The claim asserted in the amended complaint being in contract, the six year statute of limitations applied.
Plaintiff, having in the original complaint asserted a claim for conversion, is not now estopped from asserting, upon the same facts, a claim for a breach of the terms of an express contract. On this, Judge Cardozo wrote in Schenck v. State Line Telephone Co., 238 N.Y. 308, at page 311, 144 N.E. 592, 593, 35 A.L.R. 1149: ' * * * An election of remedies presupposes a right to elect Henry v. Herrington, 193 N.Y. 218, 222, 86 N.E. 29, 20 L.R.A., N.S., 249. It 'is simply what its name imports; a choice, shown by an overt act, between two inconsistent rights, either of which may be asserted at the will of the chooser alone.' Bierce v. Hutchins, 205 U.S. 340, 346, 27 S. Ct. 524, 51 L. Ed. 828. If in truth there is but one remedy, and not a choice between two, a fruitless recourse to a remedy withheld does not bar recourse thereafter to the remedy allowed. As to this, there is nothing of uncertainty in the decisions in New York.'
The amended complaint was not served until February 11, 1948, more than six years after the date of the alleged breach- on January 16, 1942- of the express contract asserted. Unless the amended complaint can be related back to the original complaint it must be dismissed as barred by the statute of limitations.
Rule 15(c), Fed. R. Civ. P. provides: ' * * * Whenever the claim or defense asserted in the amended pleading arose out of the conduct, transaction, or occurrence set forth or attempted to be set forth in the original pleading, the amendment relates back to the date of the original pleading.'
A comparison of the allegations of the original complaint with those of the amended complaint shows no essential difference in the facts alleged. Both complaints seek recovery upon almost identical facts and upon the same contract. The theory upon which recovery is sought has been changed, but not the facts. The Supreme Court, prior to the amendment of the rules, in United States v. Memphis Cotton Oil Co., 288 U.S. 62, 53 S. Ct. 278, 281, 77 L. Ed. 619, quoted the holding of Mr. Justice Holmes in New York Central & H.R.R. Co. v. Kinney, 260 U.S. 340, 346, 43 S. Ct. 122, 67 L. Ed. 294, that, ' * * * when a defendant has had notice from the beginning that the plaintiff sets up and is trying to enforce a claim against it because of specified conduct, the reasons for the statute of limitations do not exist, and we are of opinion that a liberal rule should be applied.'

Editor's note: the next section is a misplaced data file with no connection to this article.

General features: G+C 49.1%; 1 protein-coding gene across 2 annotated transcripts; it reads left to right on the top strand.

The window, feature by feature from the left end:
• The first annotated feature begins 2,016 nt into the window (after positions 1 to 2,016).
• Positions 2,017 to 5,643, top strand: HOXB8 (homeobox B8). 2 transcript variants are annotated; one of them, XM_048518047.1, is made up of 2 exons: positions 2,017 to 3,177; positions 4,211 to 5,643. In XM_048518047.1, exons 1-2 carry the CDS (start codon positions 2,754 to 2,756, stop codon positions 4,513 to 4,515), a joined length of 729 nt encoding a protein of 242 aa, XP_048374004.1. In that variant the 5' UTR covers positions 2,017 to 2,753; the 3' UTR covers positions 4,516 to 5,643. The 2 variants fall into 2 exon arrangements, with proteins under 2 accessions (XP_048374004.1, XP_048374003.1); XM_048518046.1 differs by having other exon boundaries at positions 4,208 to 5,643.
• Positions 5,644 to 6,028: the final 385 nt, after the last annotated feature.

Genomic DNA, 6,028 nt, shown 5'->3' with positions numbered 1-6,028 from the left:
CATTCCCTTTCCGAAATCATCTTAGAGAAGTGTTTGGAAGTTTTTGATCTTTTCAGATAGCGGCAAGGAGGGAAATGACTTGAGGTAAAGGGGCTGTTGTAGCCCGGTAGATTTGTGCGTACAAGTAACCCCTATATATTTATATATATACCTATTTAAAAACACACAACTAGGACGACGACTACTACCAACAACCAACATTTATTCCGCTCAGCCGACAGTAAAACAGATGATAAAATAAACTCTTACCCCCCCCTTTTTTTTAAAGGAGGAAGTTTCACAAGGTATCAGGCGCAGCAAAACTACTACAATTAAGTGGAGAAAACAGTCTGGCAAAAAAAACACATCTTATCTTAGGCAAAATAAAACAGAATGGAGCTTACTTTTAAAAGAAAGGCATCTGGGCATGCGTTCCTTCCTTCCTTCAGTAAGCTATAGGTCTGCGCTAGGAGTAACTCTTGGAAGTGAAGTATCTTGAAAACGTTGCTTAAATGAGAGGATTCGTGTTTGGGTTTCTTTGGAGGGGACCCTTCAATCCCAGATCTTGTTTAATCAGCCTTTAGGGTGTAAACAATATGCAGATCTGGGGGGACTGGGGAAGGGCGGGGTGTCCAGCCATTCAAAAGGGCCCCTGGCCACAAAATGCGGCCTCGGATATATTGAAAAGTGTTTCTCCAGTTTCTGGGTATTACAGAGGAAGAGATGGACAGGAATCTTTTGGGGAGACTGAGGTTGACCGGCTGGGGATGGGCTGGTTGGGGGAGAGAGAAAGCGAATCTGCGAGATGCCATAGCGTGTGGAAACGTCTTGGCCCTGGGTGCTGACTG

Judge Clark states of rule 15(c), supra (Clark on Code Pleading, 2d ed., 1947, 731): ' * * * a change in legal theory only should not be considered the statement of a new cause. And unless there has been so great a change in the material operative facts that an entirely different fact situation is presented, the amendment should be allowed. This is the theory of the Federal Rules, which is reached through the device of relating back to the original complaint or defense any amendment stating a claim or defense arising out of the 'conduct, transaction, or occurrence set forth or attempted to be set forth in the original pleading."
We conclude that the amended complaint does not state a new cause of action, Friederichsen v. Renard, 247 U.S. 207, 38 S. Ct. 450, 62 L. Ed. 1075, and that the amended complaint relates back to the date of the filing of the original complaint.
Defendant also urges that the period of limitations applicable to the claim pleaded must be computed, under Sec. 15 of the New York Civil Practice Act, from May 15, 1934- the date of the original transaction.
The worth of this contention is to be determined, of course, by considering the question of whether plaintiff's right to sue occurred on January 16, 1942 (the date of demand for delivery of the stock and payment of the accumulated dividends) or on ...